The collaborative robotics sector is expected to increase tenfold by 2020.
Collaborative robots (also called co-bots) are designed to work alongside human workers, assisting them with a variety of tasks. Because co-bots are affordable, highly adaptable, and almost plug-and-play, small and medium-sized enterprises (SMEs) are eager to adopt this technology, and some analysts (myself included) expect this segment will see massive growth in the next few years.
There are many reasons for the emergence of collaborative robots: companies are using them because they can be placed alongside humans in small-spaced electronics assembly lines, because they are affordable and easily trainable, and because they are flexible to handle short runs, repetitive and boring jobs, and ergonomically challenging tasks.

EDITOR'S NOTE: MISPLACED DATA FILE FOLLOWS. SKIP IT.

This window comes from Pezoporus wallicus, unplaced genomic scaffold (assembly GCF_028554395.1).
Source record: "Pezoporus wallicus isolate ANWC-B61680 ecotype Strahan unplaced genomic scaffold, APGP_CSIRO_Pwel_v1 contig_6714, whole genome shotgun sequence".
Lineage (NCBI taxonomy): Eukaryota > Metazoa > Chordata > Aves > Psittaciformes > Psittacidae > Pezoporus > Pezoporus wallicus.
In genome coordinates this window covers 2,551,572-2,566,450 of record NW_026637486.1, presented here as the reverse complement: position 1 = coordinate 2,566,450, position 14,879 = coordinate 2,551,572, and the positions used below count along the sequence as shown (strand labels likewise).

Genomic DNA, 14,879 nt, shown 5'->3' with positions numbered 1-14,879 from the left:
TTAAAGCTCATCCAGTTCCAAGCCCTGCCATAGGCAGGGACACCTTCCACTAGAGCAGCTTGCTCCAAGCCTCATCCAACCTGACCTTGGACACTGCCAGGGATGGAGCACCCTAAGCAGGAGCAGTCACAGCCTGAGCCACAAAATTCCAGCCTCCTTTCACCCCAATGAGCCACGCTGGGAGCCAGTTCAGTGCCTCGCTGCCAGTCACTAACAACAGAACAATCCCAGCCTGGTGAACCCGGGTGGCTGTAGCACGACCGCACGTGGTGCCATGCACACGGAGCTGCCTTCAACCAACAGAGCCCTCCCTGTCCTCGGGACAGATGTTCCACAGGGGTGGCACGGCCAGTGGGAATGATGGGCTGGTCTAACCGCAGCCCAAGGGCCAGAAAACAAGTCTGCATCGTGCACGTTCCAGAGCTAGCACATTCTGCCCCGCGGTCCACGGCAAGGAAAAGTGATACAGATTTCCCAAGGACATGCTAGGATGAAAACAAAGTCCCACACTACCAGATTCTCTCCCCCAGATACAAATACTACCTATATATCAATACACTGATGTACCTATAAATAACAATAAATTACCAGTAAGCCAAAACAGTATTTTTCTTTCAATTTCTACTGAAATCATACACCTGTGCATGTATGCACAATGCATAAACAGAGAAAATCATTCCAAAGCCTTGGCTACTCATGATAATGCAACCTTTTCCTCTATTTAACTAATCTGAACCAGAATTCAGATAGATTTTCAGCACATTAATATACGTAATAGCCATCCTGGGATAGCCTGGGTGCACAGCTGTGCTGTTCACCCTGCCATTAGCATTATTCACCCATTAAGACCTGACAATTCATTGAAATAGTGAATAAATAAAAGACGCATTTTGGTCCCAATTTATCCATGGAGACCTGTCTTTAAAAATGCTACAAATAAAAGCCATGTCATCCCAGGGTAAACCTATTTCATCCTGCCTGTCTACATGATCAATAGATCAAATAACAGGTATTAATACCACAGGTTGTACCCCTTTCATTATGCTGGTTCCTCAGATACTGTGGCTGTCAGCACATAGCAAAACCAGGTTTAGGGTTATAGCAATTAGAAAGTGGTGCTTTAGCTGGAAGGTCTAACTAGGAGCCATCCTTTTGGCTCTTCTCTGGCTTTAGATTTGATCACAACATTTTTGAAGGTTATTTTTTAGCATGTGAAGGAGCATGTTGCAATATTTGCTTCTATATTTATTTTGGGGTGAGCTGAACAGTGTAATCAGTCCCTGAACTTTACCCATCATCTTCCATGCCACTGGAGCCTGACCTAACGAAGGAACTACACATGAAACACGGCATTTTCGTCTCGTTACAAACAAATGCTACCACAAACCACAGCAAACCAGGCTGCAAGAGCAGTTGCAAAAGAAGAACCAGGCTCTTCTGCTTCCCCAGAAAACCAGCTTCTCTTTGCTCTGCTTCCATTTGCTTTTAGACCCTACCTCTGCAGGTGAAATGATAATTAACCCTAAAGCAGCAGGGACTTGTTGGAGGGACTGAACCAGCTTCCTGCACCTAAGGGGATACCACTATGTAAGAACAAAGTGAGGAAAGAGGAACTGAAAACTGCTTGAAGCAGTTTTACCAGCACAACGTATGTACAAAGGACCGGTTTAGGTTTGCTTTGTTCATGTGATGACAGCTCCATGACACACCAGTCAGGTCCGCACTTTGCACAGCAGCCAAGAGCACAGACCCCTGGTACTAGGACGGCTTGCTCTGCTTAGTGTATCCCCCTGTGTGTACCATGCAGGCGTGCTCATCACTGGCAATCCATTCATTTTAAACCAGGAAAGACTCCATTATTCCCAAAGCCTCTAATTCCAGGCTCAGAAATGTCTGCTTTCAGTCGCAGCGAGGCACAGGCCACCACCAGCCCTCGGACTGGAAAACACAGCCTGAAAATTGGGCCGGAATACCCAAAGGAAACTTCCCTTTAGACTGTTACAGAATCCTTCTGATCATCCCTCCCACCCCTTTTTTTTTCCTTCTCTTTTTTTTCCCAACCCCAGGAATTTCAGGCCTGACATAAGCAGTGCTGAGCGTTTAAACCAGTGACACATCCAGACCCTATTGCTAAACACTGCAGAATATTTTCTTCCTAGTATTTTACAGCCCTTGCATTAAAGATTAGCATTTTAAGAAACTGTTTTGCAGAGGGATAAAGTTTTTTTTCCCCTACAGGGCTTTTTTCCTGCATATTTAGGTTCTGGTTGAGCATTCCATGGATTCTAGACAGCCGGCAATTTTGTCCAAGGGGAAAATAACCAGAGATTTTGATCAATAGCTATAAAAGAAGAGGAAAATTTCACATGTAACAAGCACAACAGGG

Industrial robots are caged to keep humans safe and out of harm’s way. Service robots are meant to safely leave the cage while doing tasks for humans. Collaborative robots come in all sizes and shapes and have integrated sensors and soft and rounded surfaces for safety purposes and to reduce the risk of impact, pinching and crushing. The biggest safety feature of collaborative robots is their force-limited joints, which are designed to sense forces due to impact and quickly react.